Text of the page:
What is period poverty and how can we tackle it?

Every month, almost every girl and woman of child-bearing age around the world will experience a period. This means that they will bleed every month from their vagina. For most, this is uncomfortable, but bearable. This is because most women are able to use menstrual pads or other products to collect the blood so that it does not leak. However, many women and girls around the world are forced to use paper, socks or scraps of fabric to catch the blood, instead of menstrual products made specifically for this. They do this because, if they have to choose between buying food, or buying menstrual products, they will almost certainly choose to buy food.

This is one effect of period poverty. Period poverty is when a person finds it difficult to afford the items they need to deal with their period. It is easy to forget that many people need multiple types of product (for example, more than one thickness of absorbent pad) to collect their period blood. They may also need extra underwear, in case some gets stained. Or they may need medicine to reduce the pain that sometimes comes with periods. Therefore, having a period can be much more expensive than some people think.


65% of girls in Kenya cannot afford any form of menstrual product (according to FSG, a research consultancy). This is very dangerous. Although it is possible to make period products at home, using the wrong materials such as paper or scraps of fabric can be very dangerous. If the items used are not soft enough, it can cause irritation. If they are unclean or are used for too long, it can cause serious infections. Many children who have periods are also scared to attend school, in case the blood leaks during the day. Women can also be scared to attend work, for the same reason. This can make it more difficult for women and girls to contribute fully to society, which damages the local economy and therefore affects all members of the community.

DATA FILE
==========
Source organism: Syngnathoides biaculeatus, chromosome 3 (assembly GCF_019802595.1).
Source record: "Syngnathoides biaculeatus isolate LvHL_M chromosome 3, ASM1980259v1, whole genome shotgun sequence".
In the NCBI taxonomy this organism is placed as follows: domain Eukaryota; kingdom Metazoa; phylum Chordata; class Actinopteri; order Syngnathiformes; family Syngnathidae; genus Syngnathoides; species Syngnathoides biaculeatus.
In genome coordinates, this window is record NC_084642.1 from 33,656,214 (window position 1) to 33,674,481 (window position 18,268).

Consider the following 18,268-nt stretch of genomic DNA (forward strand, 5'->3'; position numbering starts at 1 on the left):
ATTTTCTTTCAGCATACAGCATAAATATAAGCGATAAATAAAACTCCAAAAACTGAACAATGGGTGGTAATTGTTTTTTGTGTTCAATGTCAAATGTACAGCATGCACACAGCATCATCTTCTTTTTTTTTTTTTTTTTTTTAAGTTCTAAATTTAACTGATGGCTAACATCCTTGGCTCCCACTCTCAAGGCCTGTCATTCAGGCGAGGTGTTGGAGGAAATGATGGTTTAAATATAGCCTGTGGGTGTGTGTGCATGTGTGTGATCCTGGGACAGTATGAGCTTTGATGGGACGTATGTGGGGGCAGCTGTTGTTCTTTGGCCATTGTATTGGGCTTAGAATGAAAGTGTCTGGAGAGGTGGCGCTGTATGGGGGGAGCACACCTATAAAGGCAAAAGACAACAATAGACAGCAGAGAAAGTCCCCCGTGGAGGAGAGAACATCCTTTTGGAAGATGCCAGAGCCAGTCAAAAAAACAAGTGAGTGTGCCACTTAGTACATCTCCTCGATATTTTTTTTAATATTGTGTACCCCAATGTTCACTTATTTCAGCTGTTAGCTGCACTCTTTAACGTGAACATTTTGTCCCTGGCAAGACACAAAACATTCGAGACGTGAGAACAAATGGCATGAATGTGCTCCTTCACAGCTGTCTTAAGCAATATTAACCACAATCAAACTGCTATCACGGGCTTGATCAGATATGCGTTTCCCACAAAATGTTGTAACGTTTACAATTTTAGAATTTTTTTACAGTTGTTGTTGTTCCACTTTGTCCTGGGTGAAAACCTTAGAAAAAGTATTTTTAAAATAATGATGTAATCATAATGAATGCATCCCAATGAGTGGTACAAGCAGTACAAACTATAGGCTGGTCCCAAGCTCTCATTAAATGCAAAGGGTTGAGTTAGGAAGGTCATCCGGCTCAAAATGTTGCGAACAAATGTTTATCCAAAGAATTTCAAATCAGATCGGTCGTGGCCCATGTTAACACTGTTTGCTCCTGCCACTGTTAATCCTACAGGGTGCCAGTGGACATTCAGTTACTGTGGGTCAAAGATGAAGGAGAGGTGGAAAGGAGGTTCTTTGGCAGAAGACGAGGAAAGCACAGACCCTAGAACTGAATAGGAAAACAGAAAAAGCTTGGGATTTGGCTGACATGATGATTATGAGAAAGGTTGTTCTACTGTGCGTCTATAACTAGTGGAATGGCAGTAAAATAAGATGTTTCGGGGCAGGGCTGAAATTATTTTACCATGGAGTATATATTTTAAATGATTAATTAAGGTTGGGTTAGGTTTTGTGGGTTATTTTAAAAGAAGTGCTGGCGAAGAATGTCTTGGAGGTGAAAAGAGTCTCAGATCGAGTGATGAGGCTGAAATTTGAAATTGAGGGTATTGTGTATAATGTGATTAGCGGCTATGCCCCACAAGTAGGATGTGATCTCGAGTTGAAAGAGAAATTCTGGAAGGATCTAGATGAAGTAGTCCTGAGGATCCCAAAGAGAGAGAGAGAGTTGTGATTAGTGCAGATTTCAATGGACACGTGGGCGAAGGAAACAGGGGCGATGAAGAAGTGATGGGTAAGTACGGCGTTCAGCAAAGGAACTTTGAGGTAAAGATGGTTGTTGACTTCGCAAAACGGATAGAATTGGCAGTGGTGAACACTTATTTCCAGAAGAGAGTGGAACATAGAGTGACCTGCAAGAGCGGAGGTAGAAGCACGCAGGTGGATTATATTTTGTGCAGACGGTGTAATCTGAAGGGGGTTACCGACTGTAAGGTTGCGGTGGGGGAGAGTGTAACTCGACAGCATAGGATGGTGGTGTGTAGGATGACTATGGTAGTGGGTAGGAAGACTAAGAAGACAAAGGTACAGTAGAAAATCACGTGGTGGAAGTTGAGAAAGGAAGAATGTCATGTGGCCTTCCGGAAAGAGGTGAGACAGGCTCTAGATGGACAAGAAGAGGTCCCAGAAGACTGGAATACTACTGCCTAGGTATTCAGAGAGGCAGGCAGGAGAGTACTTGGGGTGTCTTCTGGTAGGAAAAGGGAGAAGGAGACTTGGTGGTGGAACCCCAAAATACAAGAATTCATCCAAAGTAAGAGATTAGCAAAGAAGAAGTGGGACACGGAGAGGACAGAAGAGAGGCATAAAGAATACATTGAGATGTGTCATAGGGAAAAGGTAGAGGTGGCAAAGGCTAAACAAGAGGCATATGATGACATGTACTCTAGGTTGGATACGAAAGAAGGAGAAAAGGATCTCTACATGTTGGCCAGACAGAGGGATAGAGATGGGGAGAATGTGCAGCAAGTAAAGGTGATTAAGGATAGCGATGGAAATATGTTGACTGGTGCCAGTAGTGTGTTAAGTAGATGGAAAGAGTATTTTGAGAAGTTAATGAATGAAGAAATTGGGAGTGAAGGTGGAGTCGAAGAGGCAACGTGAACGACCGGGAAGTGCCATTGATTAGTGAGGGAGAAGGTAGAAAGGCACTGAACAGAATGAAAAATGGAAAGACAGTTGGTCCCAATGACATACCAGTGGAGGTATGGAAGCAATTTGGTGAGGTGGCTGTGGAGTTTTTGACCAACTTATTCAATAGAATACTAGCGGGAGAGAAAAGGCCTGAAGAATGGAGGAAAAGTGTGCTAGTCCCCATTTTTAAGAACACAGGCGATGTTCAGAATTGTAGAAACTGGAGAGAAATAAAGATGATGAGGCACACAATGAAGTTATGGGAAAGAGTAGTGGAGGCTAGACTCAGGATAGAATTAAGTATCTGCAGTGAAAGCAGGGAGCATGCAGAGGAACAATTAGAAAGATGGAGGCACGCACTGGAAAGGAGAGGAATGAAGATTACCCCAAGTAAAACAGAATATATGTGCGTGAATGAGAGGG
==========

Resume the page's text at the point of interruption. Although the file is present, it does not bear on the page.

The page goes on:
Around the world, many charities are working to end period poverty. For example, the charity Freedom4Girls works in Zambia, Uganda, Nigeria, Kenya and the UK, distributing kits that include menstrual pads, as well as spare underwear and education packs about menstrual health. Both Freedom4Girls and another organisation, The Cup, are also using reusable products as a way to reduce period poverty. If women can use just one fabric pad, which they wash, or one menstrual cup (a flexible plastic cup inserted inside the vagina), which they reuse every month, then this could reduce the cost of having a period. Encouraging the use of reusable products could be one way of ending period poverty, and all the health risks and economic damage that come with it.



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